30. Exner S (1882) Die Physiologie des Fliegens und Schwebens in den bildenden Künsten. Braumüller, WienGoogle Scholar
  31. Exner S (1894) Entwurf zu einer physiologischen Erklärung der psychischen Erscheinungen. Engelmann, LeipzigGoogle Scholar
  32. Fedrigo G (2000) Vâlery et le cerveau dans les cahiers. L’Harmattan, ParisGoogle Scholar
  33. Finkelstein D, Rubinstein J (1968) Connection between spin, statistics and kinks. J Math Phys 9: 1762–1779CrossRefGoogle Scholar
  34. Freeman WJ (1988) Nonlinear neural dynamics in olfaction as a model for cognition. In: Basar E (ed) Springer series in brain dynamics 1. Springer, Berlin Heidelberg New York, pp 19–29Google Scholar
  35. Friederici A (ed) (1998) Language comprehension. A biological perspective. Springer, Berlin Heidelberg New YorkGoogle Scholar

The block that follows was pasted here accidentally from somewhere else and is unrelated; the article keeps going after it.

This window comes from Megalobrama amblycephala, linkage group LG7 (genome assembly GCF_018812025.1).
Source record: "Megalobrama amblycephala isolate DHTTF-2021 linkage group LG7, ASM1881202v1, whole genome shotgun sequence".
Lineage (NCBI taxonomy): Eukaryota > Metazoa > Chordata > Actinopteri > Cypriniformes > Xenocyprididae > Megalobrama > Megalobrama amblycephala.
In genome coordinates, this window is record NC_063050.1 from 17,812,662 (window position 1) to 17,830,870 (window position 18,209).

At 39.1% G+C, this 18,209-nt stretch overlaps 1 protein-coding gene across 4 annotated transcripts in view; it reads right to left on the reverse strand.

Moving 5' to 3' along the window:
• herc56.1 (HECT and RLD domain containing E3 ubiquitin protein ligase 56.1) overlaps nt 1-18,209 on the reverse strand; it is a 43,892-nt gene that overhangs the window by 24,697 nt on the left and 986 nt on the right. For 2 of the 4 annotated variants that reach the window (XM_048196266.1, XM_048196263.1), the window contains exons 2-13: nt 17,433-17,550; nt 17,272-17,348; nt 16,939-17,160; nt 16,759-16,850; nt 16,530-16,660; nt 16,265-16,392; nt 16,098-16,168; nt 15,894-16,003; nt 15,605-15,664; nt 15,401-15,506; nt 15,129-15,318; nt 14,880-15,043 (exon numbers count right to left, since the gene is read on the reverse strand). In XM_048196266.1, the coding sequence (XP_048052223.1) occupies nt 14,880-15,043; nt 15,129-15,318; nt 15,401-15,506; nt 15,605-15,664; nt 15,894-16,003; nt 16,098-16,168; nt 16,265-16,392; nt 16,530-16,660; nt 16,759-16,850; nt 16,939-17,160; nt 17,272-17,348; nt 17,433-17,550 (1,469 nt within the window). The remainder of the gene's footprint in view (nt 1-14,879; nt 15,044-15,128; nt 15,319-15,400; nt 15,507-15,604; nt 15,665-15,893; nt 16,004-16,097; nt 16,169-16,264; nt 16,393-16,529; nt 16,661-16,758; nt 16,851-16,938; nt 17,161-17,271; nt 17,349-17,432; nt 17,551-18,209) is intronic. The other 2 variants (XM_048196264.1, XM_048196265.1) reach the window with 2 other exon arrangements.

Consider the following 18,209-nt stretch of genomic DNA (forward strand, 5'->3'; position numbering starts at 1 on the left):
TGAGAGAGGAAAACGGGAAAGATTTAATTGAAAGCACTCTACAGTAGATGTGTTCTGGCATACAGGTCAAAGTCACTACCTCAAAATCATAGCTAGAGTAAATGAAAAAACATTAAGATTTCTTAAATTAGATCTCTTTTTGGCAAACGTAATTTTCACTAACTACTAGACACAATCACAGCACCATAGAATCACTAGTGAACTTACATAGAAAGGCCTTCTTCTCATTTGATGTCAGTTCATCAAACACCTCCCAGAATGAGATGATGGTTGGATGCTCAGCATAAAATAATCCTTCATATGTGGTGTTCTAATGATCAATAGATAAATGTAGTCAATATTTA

36. Gardner H (1985) The mind’s new science. Basic Books, New YorkGoogle Scholar
  37. Ghiselin MT (1997) Metaphysics and the origin of species. State University of New York Press, New YorkGoogle Scholar
  38. Glasersfeld E v (1997) Radikaler Konstruktivismus. Suhrkamp, FrankfurtGoogle Scholar
  39. Grösser O-J, Naumann A, Seek M (1990) Neurophysiological and neuropsychological studies on the perception and recognition of faces and facial expression. In: Elsner N, Roth G (eds) Brain–perception–cognition. Proceedings of the 18th Göttingen Neurobiology Conference. Thieme, Stuttgart, pp 83–94Google Scholar
  40. Haeckel E (1866) Generelle Morphologie der Organismen. vol 2. Reimer, BerlinCrossRefGoogle Scholar
  41. Hahn W, Weibel P (eds) (1996) Evolutionäre Symmetrietheorie. Selbstorganisation und dynamische Systeme. Hirzel, StuttgartGoogle Scholar
  42. Hebb DO (1949) The organization of behavior. A neurophysiological theory. Wiley, New YorkGoogle Scholar
  43. Heisenberg M, Wolf U (1984) Vision in Drosophila. Springer, Berlin Heidelberg New YorkGoogle Scholar
  44. Holthausen K, Breidbach 0 (1997) Self-organized feature maps and information theory. Network Comput Neural Syst 8: 215–227CrossRefGoogle Scholar